Released in 1994 via the recently deceased Euronymous' Deathlike Silence label, Enslaved's five-song full-length debut, Vikingligr Veldi, followed fast upon the previous years' seminal split with Emperor, Hordanes Land, and proved that, along with their fellow countrymen, Enslaved were ready to carry on the torch of Norwegian black metal beyond the shocking demise of its original ringleader. Significantly, Enslaved's calling was to create Viking metal devoted to retelling Norway's legends and traditions of old -- not attacking Christianity by means of its own creation: Satan. Makes sense, doesn't it? What's more, all lyrics were scripted in either ancient forms of Norwegian or Icelandic (!), with many melodies being borrowed from ethnic Scandinavian folk music to lend additional authenticity to the vicious, fast-paced black metal, which naturally comprised the bulk of Vikingligr Veldi's sonic makeup. Epic in the extreme, all but one of its five cuts eclipse the ten-minute mark (that being the singularly brutal "Heimdallr" -- a paean to the golden-toothed Norse god of light), with opener "Lifandi Liv Undir Hamri" admittedly overstaying its welcome somewhat due to an increasingly irksome synthesizer loop. The ensuing "Vetrarnótt" narrowly avoids the same fate thanks to a wider variety of guitar melodies to counter the repetitious riffing cycles at hand, and the Tolkien-bordering "Midgards Eldar" (he, too, took inspiration from Norse source materials for his mythology of Middle Earth) benefits from the slow-building grandeur of its intro and the unexpected insertion of space-age synth bleeps and squeaks into its midsection. Closing instrumental "Norvegr" is a little harder to defend, but is definitely no stinker, and certainly brings a less violent, more contemplative finale to an album that stands the test of time, for the most part, and remains of crucial importance to the black metal genre.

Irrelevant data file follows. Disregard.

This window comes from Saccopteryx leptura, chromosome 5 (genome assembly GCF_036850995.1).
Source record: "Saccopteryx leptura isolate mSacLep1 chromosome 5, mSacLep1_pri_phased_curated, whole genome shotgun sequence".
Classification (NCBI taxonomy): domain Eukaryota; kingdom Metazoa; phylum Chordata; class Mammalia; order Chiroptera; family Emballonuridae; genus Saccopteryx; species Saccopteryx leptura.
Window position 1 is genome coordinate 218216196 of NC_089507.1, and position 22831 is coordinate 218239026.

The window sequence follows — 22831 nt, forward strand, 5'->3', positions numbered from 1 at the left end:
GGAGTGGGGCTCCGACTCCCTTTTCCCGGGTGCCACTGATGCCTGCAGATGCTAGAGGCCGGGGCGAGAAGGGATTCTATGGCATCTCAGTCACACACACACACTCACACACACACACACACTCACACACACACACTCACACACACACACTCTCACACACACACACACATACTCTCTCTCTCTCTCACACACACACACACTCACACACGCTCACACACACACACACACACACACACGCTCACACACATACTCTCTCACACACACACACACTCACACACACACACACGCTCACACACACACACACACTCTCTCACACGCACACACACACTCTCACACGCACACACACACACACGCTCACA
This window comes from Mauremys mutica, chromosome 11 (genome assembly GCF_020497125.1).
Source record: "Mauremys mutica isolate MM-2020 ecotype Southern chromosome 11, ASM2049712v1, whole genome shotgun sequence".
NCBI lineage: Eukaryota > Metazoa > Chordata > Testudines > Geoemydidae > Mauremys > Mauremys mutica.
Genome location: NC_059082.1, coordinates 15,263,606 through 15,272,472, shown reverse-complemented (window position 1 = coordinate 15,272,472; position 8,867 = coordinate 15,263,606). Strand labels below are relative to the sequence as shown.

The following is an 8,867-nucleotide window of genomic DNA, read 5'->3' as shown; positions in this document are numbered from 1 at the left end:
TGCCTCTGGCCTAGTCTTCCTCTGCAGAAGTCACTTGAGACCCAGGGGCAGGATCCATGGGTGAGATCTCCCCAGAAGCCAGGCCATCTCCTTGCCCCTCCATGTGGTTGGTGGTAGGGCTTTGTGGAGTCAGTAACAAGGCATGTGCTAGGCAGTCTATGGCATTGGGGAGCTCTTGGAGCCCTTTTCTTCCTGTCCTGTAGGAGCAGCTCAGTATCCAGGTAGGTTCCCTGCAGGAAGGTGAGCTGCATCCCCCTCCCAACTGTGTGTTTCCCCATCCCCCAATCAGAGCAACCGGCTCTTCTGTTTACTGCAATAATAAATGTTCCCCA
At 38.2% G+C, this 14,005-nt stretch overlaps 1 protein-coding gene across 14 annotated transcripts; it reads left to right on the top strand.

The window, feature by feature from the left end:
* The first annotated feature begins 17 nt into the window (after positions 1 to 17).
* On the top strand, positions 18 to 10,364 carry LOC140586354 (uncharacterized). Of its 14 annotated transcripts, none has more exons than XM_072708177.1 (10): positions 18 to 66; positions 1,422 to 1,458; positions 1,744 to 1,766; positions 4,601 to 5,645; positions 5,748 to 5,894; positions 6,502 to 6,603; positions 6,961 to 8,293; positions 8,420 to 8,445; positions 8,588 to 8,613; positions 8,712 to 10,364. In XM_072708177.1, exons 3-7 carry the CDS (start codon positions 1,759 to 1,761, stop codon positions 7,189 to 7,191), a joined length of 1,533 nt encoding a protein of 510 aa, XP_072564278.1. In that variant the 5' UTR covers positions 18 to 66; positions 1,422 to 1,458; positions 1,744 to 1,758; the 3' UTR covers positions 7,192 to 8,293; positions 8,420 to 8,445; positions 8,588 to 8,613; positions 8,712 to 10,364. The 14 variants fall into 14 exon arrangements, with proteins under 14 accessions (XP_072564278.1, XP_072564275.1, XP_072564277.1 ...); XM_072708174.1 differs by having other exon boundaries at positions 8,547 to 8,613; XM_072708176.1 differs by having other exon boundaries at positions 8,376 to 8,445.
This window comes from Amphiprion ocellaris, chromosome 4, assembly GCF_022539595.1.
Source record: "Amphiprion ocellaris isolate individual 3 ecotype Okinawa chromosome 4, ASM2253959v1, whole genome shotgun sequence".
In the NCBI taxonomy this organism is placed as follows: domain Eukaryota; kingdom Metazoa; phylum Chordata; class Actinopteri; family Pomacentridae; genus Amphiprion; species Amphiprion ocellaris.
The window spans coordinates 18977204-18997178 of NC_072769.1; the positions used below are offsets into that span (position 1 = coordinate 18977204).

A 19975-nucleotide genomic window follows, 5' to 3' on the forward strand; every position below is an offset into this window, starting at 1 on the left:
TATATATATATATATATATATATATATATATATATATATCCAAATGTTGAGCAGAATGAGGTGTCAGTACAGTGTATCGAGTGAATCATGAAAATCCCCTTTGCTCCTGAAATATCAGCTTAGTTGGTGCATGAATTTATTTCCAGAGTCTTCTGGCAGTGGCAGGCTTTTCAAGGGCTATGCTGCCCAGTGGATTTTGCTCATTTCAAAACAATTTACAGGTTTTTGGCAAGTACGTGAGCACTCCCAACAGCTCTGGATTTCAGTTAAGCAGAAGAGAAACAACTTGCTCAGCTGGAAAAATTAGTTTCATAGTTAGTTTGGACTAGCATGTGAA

AllMusic Review by Eduardo Rivadavia